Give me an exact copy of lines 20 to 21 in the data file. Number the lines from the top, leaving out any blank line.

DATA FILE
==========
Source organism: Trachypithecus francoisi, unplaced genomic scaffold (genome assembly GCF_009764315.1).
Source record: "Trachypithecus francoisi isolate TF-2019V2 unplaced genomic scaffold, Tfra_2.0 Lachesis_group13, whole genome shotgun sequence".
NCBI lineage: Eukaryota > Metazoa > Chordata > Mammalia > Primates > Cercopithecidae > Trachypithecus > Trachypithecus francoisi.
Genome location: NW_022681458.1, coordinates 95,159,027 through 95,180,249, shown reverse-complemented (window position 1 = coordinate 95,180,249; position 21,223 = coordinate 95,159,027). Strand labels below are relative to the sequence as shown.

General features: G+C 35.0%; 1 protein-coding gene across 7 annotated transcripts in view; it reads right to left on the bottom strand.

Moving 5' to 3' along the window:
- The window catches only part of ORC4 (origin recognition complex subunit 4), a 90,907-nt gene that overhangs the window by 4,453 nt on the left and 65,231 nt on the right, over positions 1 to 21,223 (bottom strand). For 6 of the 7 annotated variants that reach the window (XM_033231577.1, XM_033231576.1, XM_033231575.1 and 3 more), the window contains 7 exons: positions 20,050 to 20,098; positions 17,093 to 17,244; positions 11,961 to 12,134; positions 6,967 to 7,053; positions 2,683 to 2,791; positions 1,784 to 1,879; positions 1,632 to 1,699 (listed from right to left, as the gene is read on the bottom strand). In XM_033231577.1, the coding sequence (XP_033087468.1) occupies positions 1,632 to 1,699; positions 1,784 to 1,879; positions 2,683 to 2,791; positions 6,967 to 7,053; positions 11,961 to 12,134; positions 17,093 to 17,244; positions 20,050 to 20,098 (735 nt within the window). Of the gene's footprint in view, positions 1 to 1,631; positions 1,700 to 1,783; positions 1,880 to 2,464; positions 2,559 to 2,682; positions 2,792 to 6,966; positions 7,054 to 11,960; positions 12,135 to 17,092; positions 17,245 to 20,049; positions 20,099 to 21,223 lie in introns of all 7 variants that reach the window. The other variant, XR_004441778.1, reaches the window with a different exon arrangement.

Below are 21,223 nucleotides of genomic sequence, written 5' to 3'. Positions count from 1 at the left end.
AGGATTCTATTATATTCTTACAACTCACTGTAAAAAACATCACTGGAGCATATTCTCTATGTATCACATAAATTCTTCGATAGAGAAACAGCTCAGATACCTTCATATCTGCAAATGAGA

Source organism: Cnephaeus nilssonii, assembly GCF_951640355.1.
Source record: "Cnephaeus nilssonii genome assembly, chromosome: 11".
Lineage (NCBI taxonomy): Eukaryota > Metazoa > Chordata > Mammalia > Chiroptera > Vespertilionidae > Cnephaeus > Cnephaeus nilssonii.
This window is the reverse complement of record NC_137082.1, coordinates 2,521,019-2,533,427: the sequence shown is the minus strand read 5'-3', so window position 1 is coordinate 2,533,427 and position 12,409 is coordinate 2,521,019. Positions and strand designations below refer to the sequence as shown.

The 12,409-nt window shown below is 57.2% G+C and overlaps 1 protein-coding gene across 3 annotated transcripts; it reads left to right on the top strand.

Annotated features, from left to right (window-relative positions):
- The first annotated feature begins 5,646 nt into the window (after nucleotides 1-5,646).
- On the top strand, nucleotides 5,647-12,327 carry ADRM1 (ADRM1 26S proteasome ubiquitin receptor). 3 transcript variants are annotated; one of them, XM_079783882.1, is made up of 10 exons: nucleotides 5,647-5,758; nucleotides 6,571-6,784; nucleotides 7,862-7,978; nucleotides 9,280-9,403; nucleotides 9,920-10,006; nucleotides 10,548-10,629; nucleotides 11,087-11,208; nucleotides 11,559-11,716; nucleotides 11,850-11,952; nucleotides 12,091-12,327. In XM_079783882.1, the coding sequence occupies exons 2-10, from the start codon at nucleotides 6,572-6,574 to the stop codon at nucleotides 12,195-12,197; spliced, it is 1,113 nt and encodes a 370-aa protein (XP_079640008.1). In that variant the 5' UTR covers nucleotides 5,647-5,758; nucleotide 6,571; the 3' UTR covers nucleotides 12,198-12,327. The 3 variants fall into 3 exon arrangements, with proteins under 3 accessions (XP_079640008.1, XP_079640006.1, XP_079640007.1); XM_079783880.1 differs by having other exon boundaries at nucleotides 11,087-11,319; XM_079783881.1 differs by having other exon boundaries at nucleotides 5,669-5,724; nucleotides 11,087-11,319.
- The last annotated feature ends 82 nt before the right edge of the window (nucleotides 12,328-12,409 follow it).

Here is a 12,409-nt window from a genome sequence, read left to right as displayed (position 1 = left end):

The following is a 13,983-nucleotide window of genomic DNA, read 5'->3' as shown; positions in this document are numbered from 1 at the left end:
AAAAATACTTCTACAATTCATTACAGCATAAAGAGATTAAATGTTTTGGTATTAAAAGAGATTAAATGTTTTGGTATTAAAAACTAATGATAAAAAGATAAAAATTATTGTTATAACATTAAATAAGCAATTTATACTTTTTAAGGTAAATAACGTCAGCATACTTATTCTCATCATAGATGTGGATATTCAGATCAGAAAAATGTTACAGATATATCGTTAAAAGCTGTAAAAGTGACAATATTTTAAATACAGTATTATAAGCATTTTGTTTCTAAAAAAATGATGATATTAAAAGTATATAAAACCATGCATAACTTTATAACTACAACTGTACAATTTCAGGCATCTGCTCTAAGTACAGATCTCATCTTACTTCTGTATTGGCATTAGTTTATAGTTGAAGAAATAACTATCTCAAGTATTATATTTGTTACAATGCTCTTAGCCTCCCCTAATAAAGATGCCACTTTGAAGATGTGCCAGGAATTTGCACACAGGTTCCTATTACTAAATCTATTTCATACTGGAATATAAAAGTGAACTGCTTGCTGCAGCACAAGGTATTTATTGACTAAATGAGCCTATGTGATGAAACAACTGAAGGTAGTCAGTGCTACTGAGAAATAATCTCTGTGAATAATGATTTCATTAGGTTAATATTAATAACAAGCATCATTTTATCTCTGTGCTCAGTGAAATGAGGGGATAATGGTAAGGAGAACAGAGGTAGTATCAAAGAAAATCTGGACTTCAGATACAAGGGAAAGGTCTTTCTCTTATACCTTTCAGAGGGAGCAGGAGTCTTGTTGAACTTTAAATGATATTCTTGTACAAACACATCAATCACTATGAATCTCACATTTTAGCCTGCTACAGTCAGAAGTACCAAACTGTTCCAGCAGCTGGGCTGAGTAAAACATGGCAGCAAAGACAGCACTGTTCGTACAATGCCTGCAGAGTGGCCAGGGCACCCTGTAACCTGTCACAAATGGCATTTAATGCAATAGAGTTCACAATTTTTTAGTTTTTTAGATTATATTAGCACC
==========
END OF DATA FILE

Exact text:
The following is a 13,983-nucleotide window of genomic DNA, read 5'->3' as shown; positions in this document are numbered from 1 at the left end:
AAAAATACTTCTACAATTCATTACAGCATAAAGAGATTAAATGTTTTGGTATTAAAAGAGATTAAATGTTTTGGTATTAAAAACTAATGATAAAAAGATAAAAATTATTGTTATAACATTAAATAAGCAATTTATACTTTTTAAGGTAAATAACGTCAGCATACTTATTCTCATCATAGATGTGGATATTCAGATCAGAAAAATGTTACAGATATATCGTTAAAAGCTGTAAAAGTGACAATATTTTAAATACAGTATTATAAGCATTTTGTTTCTAAAAAAATGATGATATTAAAAGTATATAAAACCATGCATAACTTTATAACTACAACTGTACAATTTCAGGCATCTGCTCTAAGTACAGATCTCATCTTACTTCTGTATTGGCATTAGTTTATAGTTGAAGAAATAACTATCTCAAGTATTATATTTGTTACAATGCTCTTAGCCTCCCCTAATAAAGATGCCACTTTGAAGATGTGCCAGGAATTTGCACACAGGTTCCTATTACTAAATCTATTTCATACTGGAATATAAAAGTGAACTGCTTGCTGCAGCACAAGGTATTTATTGACTAAATGAGCCTATGTGATGAAACAACTGAAGGTAGTCAGTGCTACTGAGAAATAATCTCTGTGAATAATGATTTCATTAGGTTAATATTAATAACAAGCATCATTTTATCTCTGTGCTCAGTGAAATGAGGGGATAATGGTAAGGAGAACAGAGGTAGTATCAAAGAAAATCTGGACTTCAGATACAAGGGAAAGGTCTTTCTCTTATACCTTTCAGAGGGAGCAGGAGTCTTGTTGAACTTTAAATGATATTCTTGTACAAACACATCAATCACTATGAATCTCACATTTTAGCCTGCTACAGTCAGAAGTACCAAACTGTTCCAGCAGCTGGGCTGAGTAAAACATGGCAGCAAAGACAGCACTGTTCGTACAATGCCTGCAGAGTGGCCAGGGCACCCTGTAACCTGTCACAAATGGCATTTAATGCAATAGAGTTCACAATTTTTTAGTTTTTTAGATTATATTAGCACC